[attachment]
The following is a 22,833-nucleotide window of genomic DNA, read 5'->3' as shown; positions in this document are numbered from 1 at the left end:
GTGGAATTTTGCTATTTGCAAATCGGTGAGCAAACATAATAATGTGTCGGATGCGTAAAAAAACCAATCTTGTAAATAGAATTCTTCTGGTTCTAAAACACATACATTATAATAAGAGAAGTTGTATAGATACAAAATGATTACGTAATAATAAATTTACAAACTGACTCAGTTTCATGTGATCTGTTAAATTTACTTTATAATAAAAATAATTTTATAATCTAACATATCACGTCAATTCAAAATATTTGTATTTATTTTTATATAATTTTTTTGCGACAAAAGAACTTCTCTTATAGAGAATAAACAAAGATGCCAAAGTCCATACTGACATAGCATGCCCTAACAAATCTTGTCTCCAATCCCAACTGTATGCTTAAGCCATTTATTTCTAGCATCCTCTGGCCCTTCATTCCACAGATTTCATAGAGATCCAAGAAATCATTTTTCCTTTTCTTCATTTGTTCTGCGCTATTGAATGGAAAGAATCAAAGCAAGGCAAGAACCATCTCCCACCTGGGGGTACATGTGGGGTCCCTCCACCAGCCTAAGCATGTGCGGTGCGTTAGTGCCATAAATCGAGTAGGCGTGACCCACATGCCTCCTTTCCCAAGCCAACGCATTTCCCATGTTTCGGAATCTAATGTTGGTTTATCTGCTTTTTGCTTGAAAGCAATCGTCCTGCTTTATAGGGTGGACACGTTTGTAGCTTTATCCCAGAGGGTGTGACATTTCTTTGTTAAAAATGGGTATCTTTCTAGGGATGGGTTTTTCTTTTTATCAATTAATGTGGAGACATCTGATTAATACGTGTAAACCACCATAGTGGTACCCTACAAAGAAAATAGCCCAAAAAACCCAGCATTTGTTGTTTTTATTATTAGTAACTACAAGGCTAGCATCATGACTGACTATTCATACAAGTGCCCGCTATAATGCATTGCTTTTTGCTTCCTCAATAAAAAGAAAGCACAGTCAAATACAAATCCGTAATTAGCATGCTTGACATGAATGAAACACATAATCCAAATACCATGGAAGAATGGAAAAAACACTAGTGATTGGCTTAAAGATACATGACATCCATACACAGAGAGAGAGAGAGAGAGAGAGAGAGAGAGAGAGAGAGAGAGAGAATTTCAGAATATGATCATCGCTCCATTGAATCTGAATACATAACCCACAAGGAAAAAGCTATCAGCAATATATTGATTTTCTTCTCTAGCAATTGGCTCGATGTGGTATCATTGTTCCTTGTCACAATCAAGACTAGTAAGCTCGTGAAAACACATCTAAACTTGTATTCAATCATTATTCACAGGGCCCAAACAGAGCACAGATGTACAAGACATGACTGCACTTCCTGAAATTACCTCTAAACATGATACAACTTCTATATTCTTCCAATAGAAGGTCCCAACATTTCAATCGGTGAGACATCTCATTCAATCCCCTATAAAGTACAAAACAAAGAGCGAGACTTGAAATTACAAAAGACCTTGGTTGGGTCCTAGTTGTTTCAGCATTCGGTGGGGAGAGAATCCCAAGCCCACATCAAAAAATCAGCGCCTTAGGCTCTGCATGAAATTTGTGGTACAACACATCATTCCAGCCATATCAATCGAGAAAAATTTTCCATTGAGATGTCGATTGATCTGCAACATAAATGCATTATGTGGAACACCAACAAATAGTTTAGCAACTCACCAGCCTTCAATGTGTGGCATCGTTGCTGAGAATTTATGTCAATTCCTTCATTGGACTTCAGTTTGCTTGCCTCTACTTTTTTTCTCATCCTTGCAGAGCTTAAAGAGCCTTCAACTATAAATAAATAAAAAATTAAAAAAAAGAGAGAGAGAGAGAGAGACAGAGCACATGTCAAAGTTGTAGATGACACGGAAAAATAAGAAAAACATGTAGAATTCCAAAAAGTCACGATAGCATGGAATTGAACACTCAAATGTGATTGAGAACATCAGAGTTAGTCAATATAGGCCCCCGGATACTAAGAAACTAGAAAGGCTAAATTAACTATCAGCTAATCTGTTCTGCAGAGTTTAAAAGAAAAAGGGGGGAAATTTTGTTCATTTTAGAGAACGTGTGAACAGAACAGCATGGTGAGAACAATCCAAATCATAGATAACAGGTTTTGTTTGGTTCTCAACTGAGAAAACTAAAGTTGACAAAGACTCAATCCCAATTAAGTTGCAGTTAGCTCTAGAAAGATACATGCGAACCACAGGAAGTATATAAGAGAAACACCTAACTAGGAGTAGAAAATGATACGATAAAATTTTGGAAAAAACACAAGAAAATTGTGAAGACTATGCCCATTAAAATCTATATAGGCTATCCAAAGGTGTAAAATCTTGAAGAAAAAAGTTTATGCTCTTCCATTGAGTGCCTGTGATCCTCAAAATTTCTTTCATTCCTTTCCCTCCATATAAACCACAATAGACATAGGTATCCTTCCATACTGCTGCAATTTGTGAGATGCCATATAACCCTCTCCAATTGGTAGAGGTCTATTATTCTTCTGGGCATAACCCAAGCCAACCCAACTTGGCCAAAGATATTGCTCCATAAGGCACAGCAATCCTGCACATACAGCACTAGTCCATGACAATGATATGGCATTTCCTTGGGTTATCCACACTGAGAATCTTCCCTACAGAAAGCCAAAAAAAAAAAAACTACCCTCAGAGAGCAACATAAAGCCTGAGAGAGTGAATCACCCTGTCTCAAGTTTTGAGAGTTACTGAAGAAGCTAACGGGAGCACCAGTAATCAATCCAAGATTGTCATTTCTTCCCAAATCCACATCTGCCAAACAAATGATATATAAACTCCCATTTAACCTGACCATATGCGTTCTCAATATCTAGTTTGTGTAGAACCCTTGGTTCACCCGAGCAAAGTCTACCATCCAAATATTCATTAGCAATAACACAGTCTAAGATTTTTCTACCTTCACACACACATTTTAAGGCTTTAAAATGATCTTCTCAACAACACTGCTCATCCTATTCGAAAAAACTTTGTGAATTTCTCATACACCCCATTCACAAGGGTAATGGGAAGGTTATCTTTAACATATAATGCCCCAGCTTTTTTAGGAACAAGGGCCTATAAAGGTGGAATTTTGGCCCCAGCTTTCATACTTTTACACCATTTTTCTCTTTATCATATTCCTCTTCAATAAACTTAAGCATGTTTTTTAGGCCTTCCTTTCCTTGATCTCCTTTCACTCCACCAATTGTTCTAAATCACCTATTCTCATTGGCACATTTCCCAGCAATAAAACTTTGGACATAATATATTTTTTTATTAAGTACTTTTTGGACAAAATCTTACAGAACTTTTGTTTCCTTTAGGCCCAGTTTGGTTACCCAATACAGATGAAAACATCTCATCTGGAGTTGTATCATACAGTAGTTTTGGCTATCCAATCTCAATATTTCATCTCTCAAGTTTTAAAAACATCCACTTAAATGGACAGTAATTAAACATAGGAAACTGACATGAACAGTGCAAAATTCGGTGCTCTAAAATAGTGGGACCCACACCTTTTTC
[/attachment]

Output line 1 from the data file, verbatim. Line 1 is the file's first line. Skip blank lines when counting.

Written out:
The following is a 22,833-nucleotide window of genomic DNA, read 5'->3' as shown; positions in this document are numbered from 1 at the left end: